home Gateway Carousel, Gateway Carousel ELTC, Gateway Carousel Journalism, Journalism Library, Resources and Services Without Intent to Preserve, Digital News as Public Record Will Disappear

Without Intent to Preserve, Digital News as Public Record Will Disappear

COLUMBIA, MO – It’s no headline that newsrooms across the country today are struggling to survive, battered by multiple economic forces, the manic march of digital competition and technology, the storm of political attacks on their mission and in 2020 the sudden repercussions of an invisible pandemic predator. While these are well known across the news industry, one little-recognized, unlisted casualty of this struggle is the impact on an irreplaceable resource that citizens and researchers rely on: the public record of their communities as recorded by their local newspaper, radio or TV station, online newsroom or other news outlet.

The results of an 18-month long research investigation to discover how news organizations in the U.S, and Europe are preserving digital news and to identify best practices, problem areas and changes needed to avoid unintentional loss of content were released today in the report: Endangered but Not Too Late: The State of Digital News Preservation.

Leading a group of University of Missouri faculty researchers and industry experts on this project, Edward McCain, Digital Curator of Journalism from the University of Missouri Libraries and the Donald W. Reynolds Journalism Institute and his team interviewed 115 individuals from 29 news organizations, four news technology companies, two news aggregators and five memory institutions, diving deeply into the technology used by these organizations in order to better understand how digital news content can be preserved.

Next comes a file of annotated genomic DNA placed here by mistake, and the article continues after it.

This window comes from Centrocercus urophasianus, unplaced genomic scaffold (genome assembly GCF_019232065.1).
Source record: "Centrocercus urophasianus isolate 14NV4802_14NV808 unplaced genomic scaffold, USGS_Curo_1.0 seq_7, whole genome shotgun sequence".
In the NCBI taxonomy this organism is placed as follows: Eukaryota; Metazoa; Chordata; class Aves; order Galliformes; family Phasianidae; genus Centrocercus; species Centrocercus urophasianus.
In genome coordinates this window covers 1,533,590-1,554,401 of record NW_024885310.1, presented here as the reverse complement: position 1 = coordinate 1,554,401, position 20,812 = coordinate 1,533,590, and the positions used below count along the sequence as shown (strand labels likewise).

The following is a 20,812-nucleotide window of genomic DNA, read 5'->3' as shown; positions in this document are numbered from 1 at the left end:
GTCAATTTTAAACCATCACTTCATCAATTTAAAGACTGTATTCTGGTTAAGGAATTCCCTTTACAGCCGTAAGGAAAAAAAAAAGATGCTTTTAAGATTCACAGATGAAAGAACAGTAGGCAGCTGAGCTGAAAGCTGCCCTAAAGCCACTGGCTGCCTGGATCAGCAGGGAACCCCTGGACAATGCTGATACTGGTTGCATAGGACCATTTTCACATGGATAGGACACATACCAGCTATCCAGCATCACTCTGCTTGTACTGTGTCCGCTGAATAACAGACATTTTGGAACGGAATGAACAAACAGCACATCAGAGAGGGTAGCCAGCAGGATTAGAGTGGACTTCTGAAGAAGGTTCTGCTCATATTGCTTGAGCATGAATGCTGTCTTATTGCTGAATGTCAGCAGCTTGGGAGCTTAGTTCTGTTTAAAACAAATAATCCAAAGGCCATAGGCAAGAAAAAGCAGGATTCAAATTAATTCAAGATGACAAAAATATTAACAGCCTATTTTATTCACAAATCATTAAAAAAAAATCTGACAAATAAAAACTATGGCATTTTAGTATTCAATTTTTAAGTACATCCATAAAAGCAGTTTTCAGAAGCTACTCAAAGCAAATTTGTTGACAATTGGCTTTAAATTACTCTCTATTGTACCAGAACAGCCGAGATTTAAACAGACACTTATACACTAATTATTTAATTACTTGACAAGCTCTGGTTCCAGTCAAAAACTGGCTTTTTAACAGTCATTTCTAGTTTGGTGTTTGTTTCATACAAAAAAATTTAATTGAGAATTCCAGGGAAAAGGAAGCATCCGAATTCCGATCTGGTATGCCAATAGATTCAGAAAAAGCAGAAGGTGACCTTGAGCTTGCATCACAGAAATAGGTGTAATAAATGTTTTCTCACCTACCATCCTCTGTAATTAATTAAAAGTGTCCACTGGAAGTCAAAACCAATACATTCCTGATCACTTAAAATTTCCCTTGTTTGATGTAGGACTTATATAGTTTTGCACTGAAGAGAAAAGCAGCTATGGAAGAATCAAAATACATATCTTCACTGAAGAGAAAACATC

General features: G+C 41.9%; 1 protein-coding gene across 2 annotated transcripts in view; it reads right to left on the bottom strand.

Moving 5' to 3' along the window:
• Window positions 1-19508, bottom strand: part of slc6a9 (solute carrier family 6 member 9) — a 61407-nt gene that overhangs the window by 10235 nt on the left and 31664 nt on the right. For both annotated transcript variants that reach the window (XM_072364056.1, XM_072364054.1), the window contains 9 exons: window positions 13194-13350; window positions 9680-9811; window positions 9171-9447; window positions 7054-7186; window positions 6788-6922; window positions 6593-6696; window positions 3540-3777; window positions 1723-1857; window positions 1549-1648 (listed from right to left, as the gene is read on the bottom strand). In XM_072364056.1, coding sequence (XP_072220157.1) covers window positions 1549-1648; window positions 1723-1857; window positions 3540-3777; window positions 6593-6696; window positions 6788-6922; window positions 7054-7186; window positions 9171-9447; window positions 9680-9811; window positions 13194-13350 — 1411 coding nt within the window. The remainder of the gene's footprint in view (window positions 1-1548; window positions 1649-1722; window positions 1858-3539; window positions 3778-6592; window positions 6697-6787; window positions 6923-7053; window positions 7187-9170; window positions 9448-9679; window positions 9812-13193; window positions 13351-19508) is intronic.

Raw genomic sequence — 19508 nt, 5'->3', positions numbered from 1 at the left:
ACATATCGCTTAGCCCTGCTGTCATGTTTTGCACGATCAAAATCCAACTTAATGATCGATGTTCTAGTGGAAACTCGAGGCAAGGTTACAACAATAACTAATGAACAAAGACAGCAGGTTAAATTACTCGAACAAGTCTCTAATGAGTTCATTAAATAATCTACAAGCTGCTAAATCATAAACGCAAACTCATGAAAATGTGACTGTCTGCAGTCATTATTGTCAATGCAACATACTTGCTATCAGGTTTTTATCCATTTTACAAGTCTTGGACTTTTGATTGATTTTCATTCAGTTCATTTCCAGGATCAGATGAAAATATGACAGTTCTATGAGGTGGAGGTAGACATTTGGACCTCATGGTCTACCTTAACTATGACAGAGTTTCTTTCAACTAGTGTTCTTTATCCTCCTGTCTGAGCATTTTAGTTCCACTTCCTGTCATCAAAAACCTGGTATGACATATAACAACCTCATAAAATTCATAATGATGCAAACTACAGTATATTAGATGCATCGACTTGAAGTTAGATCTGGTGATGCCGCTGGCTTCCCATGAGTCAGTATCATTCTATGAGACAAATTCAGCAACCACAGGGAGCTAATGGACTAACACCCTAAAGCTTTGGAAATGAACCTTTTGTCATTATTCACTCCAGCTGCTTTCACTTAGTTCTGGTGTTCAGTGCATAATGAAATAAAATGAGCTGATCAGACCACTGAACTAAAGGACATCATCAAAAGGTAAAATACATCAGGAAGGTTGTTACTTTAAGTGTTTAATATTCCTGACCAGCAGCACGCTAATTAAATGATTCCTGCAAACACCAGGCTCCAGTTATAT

What’s clear from this research is that the typical expectation of readers and the public, that news preservation is automatic in the digital age, simply isn’t correct. Chances are, in fact, that unless news organizations do something specific and intentional to preserve it, some or all of their born-digital content will be gone in a few years. It will no longer be accessible, readable, searchable or recoverable unless deliberate steps are taken to ensure it is.

Some of the findings:

  • Newsrooms save some but not all digital content
  • Saved content is mostly text, images, video
  • Public media have better resources, better archives
  • Internal use is primary, public access important but often outsourced
  • Top tech challenge is managing multiple digital channels
  • Web CMS is central, often doubles as archive